San Pedro La(ze) Laguna

It has taken two weeks to write this post. We’ve been here, in the same place for 2 weeks – and we’re staying for another 1.5 #stuck

When you see what it looks like, you’ll understand. Plus, its cheap, its small (15mins walk to anywhere), there are lots of bars and everyone is friendly, no mosquitos, a cool breeze but hot sun. Oh yes, and its cheap. And its beautiful. And cheap.

 

GETTING HERE

Snippet of journey out of Lanquin…

We arrived on the 27th via shuttle from Lanquin, revelling in the luxury of the transit compared to our last journey (i.e there was a roof).

Features of the trip, roughly in this order, were dirt tracks overlooking steep drops into lush green valleys, a debate about whether the hills were mountains or just hills (is there not something in between?), boulders from past landslides littering the road, dog roadkill, and pot holes.

I did also have the obligatory journey mishap.  I left a jacket on the first shuttle to Antigua (we had to change buses). I had only worn it once, on the shuttle bus, that day… and fell in love with its cosyness (Uni Qlo down, toasty). Via the power of google translate, some hastily fired off emails and a nice tip, I did actually get it back the next day, amazingly. “That wouldn’t have happened if it was an iPhone” says a local.

 

BEING HERE

Spent the first 2 nights in a decent hotel (Sak’cari) to reward ourselves for a dank stay with the cockroaches. Stunning views of Lago de Atitlan, very happy (non)campers.

Sorted out language lessons, somewhere to stay for a week, and red hair dye (yes, its an essential!) in the space of about 18 minutes on the first morning. The subsequent list of things we’ve accomplished since then is undeniably short. Four things. Yes, four. Its all rather leisurely here, once again immersing ourselves in the culture. Ahem.

 

One

Been out a few nights (cook up with the AC gang at their hostel, various “Sublime” nights, Buddha Bar chats etc) – most of which featured a fresh injury. Took some skin off my toe trying to walk and talk at the same time. Was attacked by my own flip flop (traitor!). Sat on a broken chair and got a massive scratch up my back. #notevendrunk

Two

Completed a week’s worth of spanish lessons at San Pedro school (next door to our hotel). Was OK to get the basics but our teacher was a bit, err, creepy. “Imagine there is a condom on this table” <to explain the difference between ‘this’ and ‘that’>. “Emily won the most sexy chica in London”, “Emily won the most intellectual in the university”<By way of verb practice examples>. Awkward. This week we’re back to a combination of apps, programs and audio to learn the basics ourselves before wasting any more money on lessons. Added benefit is being able to do this in the sun in our gorgeous hotel garden, on the lake edge.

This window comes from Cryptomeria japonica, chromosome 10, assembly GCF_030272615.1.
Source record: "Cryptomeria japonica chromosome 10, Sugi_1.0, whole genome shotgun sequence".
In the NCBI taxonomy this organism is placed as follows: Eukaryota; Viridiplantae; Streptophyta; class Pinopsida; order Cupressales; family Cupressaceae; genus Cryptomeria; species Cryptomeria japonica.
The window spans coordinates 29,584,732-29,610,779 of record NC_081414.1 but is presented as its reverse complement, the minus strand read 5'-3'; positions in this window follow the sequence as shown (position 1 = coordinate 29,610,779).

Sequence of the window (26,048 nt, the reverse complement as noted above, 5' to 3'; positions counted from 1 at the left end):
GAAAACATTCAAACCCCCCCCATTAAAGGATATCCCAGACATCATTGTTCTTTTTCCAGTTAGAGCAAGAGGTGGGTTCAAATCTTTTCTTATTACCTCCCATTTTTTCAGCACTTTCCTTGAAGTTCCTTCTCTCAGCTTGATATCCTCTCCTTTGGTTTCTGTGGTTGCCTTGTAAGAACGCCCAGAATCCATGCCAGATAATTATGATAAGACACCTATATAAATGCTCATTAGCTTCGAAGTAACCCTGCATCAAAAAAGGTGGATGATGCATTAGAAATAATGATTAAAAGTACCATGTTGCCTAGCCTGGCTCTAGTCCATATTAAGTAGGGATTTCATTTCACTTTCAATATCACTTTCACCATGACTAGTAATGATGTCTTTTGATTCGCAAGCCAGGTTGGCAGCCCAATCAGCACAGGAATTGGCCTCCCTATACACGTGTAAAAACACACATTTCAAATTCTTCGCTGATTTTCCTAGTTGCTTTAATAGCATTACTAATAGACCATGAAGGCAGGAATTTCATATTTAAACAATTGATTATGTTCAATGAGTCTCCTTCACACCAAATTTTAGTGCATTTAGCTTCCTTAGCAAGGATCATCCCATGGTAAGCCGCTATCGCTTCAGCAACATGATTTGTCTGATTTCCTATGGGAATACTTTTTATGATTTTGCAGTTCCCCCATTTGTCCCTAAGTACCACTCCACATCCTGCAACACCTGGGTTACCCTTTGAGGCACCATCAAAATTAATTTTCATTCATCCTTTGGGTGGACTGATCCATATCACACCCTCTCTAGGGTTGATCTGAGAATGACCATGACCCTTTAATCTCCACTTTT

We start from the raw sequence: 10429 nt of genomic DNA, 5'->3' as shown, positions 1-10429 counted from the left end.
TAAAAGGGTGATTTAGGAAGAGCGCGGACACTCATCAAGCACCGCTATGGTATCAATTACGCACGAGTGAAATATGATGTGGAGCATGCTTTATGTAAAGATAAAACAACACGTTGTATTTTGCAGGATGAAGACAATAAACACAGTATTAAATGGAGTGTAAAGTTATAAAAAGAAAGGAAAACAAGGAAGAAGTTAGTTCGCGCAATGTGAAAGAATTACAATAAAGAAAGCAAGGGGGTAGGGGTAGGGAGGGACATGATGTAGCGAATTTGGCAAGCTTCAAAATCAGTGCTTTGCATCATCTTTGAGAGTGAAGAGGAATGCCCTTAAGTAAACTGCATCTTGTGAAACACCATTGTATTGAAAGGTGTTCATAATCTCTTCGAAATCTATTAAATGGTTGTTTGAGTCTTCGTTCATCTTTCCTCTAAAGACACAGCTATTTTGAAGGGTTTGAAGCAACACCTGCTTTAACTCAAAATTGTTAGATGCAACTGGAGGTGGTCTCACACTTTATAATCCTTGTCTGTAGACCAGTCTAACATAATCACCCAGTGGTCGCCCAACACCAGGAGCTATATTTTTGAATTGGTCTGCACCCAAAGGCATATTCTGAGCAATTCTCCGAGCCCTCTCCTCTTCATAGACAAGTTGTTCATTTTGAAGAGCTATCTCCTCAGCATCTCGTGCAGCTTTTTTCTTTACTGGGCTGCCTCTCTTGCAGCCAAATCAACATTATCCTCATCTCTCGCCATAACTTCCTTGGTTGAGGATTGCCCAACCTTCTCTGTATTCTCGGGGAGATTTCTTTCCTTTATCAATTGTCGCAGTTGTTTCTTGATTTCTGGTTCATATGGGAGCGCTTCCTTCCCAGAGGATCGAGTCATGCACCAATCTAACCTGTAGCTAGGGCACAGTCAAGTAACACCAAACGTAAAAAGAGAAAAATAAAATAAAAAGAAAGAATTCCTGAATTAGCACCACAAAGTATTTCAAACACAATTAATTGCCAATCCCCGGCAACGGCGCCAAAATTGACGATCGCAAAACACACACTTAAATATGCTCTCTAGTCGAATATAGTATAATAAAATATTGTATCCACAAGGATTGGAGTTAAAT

First day of school…

Serendipitous moment when Jim’s program accidentally taped our conversation…..

Three

Experienced my first earthquake. Well 5 actually. Jim said it was a sign from the Gods, and later Wimbledon won their FA Cup qualifier and drew Liverpool for a money-spinning 3rd round tie. I liken the first tremor (at 5am) to the reaction Jim would have had if in bed when he heard this news – i.e. jumping up and down on the bed.

Its incredible to think the entire caldera of a once ginormous volcano (in which the lake formed) was shaking. Makes you feel small.

 

Four

Hiked up Indian Nose. Possibly 40 minutes up a very steep hill, in the dark. Pausing to let the heart rate slow down and get enough oxygen every so often. Wonderful to watch the sunrise behind a volcano letting out little puffs of smoke, with the lake stretching before you.

 

And yes, of course there have been a few other things on our agenda – mostly eating, I have to admit.

Ate a lot at Cafe Atitlan which does pesto pasta for Q32 (£3). Traditional, ahem. They also sell small Harry Potter style bags of something (probably coffee) we’ve been meaning to investigate:

What would you put in your Harry Potter bag Jim?

My mini Harry Potter wand!

We have been enjoying Jim’s daily recounting of his Malarone (malaria meds) Dreams – often after waking himself up laughing. One morning he was a Koala, which we both think his brain concocoted in order to remember the correct pronounciation of “Cuál” (‘which’ in Spanish) that had been causing no end of problems. Another morning we had broken up so Jim had gone to visit Don Draper to get a job (Mad Man indeed). Another he was a road-sweeper – I cannot imagine why he was laughing at this. Considering it now, we might need to plumb this humour if we find it actually happens!

Being able to sleep at any time has had some surprising results. My record is 8pm. Seriously. I went to sleep at 8pm. #livingthedream

And looking. I’ve done a lot of looking. Staring at mountains, volcanoes and water. Why not? Sun on my face, cool breeze, stunning view, brain stasis. Behold, creation! My capacity for this is proving to be really quite astonishing. It is as if it might all disappear if I don’t keep it front and centre. Let’s just say I’m ‘meditating’, sounds less lazy.

San Pedro’s other features include:

  1. Shots fired here and there, randomly, every day.
  2. Fireworks, randomly, every day.
  3. A lovely local community: traditional dress; ancient, teeny-weeny ladies selling fruit and veg at the market stalls, or swatting flies from a couple of small fish they’ve caught that morning
  4. Dog Holes. Loads of stray dogs making nice comfy holes in patches of dirt. “I found the perfect dog hole in San Pedro”. “Oi!”. “Why are you saying ‘Oi’? You can’t deny a man his dog hole!”
  5. Dog of the Month in the local listing
  6. Dog of the Year in the local listing

 

Other important conversations:

New name for a Bike Shop: Bike Curious

The title of Frank Muir’s Memoirs: My Memuirs

 

 

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